The trust has championed a multi-agency scheme offering young people a short burst of specialist counselling – often all they need to turn their lives around. For seasoned campaigners such as Dr Andrew McCulloch, head of the Mental Health Foundation, the scheme is an exemplary means of alleviating some of the “referrals congestion” that besets most children and adolescent mental health services nationwide. Young people are saved the agony of long waits for appointments – crucial time lost, during which their mental health often deteriorates.

McCulloch is also impressed by EFA: “It is essential to help young people before they get stuck, and equipping those adults that young people might turn to first for help is a sensible step.”

His use of the word “stuck” is significant. “Among the most important lessons we teach,” says Stuart Gemmel, strategic lead for primary mental health in the town and one of the creators of the approach, “is that young people’s behaviour, however distressing, is often their solution to their problems. We also emphasise the notion of ‘stuckness’ – the fact that self-harm, not eating or drug-taking may offer temporary relief, and there is a danger that they come to dominate a young person’s life.”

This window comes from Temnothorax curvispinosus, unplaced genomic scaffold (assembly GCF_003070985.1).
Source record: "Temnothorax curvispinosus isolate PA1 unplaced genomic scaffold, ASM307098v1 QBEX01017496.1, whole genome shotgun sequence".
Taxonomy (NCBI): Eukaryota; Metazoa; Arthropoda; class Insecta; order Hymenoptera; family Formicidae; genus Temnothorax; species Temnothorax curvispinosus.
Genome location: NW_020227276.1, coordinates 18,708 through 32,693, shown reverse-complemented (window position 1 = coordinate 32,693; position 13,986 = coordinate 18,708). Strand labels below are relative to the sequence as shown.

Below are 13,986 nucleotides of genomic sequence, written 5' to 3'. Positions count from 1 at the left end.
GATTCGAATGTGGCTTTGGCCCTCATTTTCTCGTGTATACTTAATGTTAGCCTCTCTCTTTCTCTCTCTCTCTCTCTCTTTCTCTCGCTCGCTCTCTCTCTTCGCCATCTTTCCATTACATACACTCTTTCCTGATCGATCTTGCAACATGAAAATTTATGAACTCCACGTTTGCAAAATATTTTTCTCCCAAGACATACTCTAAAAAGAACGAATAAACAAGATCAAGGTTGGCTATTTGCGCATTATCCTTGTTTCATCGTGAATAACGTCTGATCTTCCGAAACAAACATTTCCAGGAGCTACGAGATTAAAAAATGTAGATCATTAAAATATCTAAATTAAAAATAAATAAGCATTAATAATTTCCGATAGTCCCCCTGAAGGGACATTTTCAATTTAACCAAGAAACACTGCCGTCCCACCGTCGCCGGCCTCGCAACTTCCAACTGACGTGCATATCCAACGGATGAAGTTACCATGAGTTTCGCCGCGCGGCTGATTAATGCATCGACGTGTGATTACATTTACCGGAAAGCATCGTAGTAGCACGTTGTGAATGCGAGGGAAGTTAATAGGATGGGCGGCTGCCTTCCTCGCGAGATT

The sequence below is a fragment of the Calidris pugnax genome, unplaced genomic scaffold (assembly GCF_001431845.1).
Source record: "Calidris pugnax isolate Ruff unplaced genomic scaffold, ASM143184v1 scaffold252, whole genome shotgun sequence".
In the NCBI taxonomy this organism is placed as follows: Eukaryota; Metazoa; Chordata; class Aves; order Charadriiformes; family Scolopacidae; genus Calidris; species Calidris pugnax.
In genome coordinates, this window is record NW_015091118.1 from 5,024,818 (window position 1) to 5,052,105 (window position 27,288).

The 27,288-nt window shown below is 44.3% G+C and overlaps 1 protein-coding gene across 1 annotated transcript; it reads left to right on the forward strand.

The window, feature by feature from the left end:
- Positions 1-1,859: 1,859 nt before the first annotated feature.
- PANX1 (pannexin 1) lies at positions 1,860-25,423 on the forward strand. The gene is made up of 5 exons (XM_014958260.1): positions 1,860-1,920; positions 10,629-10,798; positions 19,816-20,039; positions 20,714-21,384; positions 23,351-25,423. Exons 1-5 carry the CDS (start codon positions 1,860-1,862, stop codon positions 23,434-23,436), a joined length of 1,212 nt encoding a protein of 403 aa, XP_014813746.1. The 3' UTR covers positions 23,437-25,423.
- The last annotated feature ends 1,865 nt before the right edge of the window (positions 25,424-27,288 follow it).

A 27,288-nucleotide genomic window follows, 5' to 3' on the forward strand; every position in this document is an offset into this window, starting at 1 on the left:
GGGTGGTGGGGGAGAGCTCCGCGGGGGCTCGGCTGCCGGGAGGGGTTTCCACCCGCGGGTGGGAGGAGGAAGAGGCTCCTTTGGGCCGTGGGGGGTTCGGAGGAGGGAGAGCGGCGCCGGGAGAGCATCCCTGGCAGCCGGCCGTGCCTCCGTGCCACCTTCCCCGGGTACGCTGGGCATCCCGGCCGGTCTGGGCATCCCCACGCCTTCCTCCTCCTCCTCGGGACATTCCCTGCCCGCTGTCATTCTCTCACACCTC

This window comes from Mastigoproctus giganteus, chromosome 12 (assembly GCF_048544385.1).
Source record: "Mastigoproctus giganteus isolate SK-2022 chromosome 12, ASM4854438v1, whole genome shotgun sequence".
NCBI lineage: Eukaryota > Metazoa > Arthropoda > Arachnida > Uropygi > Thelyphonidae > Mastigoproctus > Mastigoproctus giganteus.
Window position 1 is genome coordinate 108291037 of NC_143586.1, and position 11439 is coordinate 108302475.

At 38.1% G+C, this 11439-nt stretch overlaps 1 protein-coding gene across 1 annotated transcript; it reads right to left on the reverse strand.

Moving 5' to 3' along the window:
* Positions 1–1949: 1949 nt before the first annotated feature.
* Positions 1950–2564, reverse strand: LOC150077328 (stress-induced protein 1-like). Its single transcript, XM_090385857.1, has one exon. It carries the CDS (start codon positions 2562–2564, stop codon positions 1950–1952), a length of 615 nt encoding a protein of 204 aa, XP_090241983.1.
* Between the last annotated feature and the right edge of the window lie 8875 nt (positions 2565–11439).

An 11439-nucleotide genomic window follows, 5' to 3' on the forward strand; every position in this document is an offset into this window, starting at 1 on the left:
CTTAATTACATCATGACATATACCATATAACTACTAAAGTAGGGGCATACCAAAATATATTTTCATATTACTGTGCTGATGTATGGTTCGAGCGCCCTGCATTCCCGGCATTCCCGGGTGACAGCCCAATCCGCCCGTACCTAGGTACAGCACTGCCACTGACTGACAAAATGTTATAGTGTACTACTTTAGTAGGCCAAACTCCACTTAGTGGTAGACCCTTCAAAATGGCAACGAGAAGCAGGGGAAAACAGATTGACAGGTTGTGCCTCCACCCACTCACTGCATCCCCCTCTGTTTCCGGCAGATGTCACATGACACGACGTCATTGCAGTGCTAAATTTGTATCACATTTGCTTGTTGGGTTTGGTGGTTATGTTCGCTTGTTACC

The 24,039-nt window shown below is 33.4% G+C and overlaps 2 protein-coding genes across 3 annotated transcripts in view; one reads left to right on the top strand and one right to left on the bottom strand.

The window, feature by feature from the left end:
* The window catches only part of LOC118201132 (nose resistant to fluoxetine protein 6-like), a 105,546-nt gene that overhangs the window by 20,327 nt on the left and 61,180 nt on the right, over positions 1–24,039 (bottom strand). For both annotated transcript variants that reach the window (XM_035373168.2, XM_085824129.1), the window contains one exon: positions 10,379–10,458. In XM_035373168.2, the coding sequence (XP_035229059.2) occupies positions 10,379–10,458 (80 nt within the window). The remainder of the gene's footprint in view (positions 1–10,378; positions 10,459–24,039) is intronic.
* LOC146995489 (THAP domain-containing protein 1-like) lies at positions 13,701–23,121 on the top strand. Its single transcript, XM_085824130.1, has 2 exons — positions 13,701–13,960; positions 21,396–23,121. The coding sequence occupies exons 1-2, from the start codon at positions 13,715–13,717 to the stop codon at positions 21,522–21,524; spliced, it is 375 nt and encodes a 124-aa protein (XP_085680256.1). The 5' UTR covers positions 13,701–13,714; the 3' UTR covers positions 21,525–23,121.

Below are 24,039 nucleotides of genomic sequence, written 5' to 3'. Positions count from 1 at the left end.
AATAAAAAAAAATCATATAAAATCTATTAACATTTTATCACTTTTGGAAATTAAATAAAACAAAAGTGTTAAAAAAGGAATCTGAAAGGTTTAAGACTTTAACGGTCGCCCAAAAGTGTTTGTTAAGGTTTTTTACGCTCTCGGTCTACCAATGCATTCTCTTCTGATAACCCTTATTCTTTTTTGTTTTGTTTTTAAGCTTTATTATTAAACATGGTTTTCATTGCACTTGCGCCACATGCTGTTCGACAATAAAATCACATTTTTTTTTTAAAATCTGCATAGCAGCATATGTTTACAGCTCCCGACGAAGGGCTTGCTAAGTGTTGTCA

For Linda Tanner, the special education needs co-ordinator at St George Catholic voluntary aided college in Southampton, this aspect of the EFA training has already borne fruit. “Thanks to that simple word ‘stuck’, I have been able to move a huge distance with a young boy who is very withdrawn,” she says. “The concept seemed to click with him and he started to open up to me. I don’t think I would have had the confidence to address this with him had I not had the EFA experience.”

Gemmel says there is a responsibility for institutions, too, to offer staff the kind of support workers in health services receive in the form of proper “supervision” – the chance to discuss their case load. “Without the proper structures in place, there’s a real danger people can be left exposed when it comes to the kinds of powerful two-way transference that can go on in any human interaction, but particularly so in a counselling situation.”

The EFA training devotes one of its six two-and-a-half hour sessions to addressing the importance of the adults looking after themselves.

“Among our next moves,” says Gemmel, “is to provide the EFA training to new audiences such as carers or those working with certain minorities.”

NHS Innovations South East is working to develop EFA into a national brand. Karen Underwood, a spokeswoman for the organisation, says a recent posting advertising the next round of EFA training brought 300 applicants in just a few hours: “We don’t see that level of enthusiasm for something new in the NHS every day.”

Filed under: Other Mental Health, , , , ,

Training Curbs Anger And Aggression In Adolescents With Tourette Syndrome

Article Date: 24 Apr 2009